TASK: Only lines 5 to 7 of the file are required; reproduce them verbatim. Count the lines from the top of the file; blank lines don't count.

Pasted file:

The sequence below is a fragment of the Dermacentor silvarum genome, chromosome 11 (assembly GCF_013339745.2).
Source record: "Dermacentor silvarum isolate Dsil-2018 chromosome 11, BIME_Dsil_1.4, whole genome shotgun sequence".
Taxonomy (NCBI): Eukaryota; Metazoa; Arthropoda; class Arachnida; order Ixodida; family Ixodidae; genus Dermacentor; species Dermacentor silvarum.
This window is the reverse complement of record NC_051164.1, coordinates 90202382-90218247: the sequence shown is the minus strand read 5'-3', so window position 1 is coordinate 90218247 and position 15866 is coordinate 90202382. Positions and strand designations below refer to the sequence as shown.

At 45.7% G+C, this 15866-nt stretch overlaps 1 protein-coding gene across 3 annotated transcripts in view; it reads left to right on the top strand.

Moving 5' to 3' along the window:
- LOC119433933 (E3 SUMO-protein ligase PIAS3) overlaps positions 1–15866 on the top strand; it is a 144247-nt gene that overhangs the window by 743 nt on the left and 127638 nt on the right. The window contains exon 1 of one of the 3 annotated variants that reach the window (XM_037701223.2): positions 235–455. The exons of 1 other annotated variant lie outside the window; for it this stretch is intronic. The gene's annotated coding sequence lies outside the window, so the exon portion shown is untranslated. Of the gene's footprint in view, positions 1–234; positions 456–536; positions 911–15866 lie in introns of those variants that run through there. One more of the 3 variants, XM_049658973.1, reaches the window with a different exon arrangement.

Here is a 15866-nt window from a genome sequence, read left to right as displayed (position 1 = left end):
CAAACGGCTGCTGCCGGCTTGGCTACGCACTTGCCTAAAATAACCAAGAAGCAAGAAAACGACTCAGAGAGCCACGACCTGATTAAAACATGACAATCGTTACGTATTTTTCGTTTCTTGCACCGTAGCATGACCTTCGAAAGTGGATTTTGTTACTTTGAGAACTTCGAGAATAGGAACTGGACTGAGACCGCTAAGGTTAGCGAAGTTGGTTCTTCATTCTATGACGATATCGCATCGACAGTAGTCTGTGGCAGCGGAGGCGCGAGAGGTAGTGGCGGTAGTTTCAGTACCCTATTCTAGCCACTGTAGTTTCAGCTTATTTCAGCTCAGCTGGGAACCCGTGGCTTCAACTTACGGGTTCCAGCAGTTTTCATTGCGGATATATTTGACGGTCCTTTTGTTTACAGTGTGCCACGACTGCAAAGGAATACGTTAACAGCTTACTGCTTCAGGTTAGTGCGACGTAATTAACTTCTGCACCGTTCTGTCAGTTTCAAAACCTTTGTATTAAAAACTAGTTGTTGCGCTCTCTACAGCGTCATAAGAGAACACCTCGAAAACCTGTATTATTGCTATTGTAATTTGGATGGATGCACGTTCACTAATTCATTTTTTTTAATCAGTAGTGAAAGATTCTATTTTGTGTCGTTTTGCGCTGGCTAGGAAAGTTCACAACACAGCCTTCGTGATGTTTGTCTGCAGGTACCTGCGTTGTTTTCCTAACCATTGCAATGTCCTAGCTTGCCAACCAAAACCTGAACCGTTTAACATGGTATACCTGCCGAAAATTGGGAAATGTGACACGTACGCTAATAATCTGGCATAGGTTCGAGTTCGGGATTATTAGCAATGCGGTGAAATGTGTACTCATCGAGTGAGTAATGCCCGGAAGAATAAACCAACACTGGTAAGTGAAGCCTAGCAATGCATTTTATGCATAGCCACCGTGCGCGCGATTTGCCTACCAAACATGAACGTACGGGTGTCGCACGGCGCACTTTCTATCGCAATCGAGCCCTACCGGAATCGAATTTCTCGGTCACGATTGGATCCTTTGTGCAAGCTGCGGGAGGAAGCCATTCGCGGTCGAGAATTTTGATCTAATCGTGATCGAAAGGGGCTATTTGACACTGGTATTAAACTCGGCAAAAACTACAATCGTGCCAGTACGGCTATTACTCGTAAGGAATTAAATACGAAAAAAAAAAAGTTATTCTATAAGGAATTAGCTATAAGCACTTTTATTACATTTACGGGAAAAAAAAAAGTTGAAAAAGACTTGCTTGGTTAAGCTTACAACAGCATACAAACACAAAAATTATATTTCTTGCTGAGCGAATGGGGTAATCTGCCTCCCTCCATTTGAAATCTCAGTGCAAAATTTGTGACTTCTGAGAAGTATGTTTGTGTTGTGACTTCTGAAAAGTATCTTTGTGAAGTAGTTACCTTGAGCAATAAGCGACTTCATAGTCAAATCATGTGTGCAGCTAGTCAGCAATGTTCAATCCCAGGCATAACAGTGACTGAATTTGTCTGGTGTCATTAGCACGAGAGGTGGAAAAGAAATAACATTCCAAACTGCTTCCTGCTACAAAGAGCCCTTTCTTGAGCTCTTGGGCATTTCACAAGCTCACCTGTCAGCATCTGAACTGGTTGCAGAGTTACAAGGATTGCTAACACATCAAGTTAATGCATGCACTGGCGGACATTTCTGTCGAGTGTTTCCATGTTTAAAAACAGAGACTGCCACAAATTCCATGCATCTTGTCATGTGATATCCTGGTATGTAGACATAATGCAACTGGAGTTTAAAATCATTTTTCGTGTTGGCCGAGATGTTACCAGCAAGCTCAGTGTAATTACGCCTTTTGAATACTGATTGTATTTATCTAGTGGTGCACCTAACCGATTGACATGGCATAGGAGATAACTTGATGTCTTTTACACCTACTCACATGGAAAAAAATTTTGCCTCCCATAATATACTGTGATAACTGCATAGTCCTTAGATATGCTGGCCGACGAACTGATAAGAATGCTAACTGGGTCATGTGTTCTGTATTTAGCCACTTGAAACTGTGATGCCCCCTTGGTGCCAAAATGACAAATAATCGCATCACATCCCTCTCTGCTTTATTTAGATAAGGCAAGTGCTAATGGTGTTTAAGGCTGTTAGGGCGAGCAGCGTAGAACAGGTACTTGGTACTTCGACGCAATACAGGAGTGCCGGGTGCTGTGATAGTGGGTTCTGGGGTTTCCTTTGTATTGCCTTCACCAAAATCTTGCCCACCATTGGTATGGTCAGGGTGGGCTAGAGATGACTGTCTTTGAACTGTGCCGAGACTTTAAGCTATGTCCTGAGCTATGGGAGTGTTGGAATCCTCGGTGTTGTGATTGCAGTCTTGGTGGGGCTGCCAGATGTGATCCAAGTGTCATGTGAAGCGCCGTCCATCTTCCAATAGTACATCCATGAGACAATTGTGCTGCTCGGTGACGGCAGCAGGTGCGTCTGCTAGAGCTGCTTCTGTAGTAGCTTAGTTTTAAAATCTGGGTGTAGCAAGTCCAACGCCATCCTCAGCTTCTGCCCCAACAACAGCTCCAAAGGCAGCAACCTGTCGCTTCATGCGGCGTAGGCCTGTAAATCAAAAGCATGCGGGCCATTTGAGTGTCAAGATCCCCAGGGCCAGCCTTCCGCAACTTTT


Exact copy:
At 45.7% G+C, this 15866-nt stretch overlaps 1 protein-coding gene across 3 annotated transcripts in view; it reads left to right on the top strand.

Moving 5' to 3' along the window:
- LOC119433933 (E3 SUMO-protein ligase PIAS3) overlaps positions 1–15866 on the top strand; it is a 144247-nt gene that overhangs the window by 743 nt on the left and 127638 nt on the right. The window contains exon 1 of one of the 3 annotated variants that reach the window (XM_037701223.2): positions 235–455. The exons of 1 other annotated variant lie outside the window; for it this stretch is intronic. The gene's annotated coding sequence lies outside the window, so the exon portion shown is untranslated. Of the gene's footprint in view, positions 1–234; positions 456–536; positions 911–15866 lie in introns of those variants that run through there. One more of the 3 variants, XM_049658973.1, reaches the window with a different exon arrangement.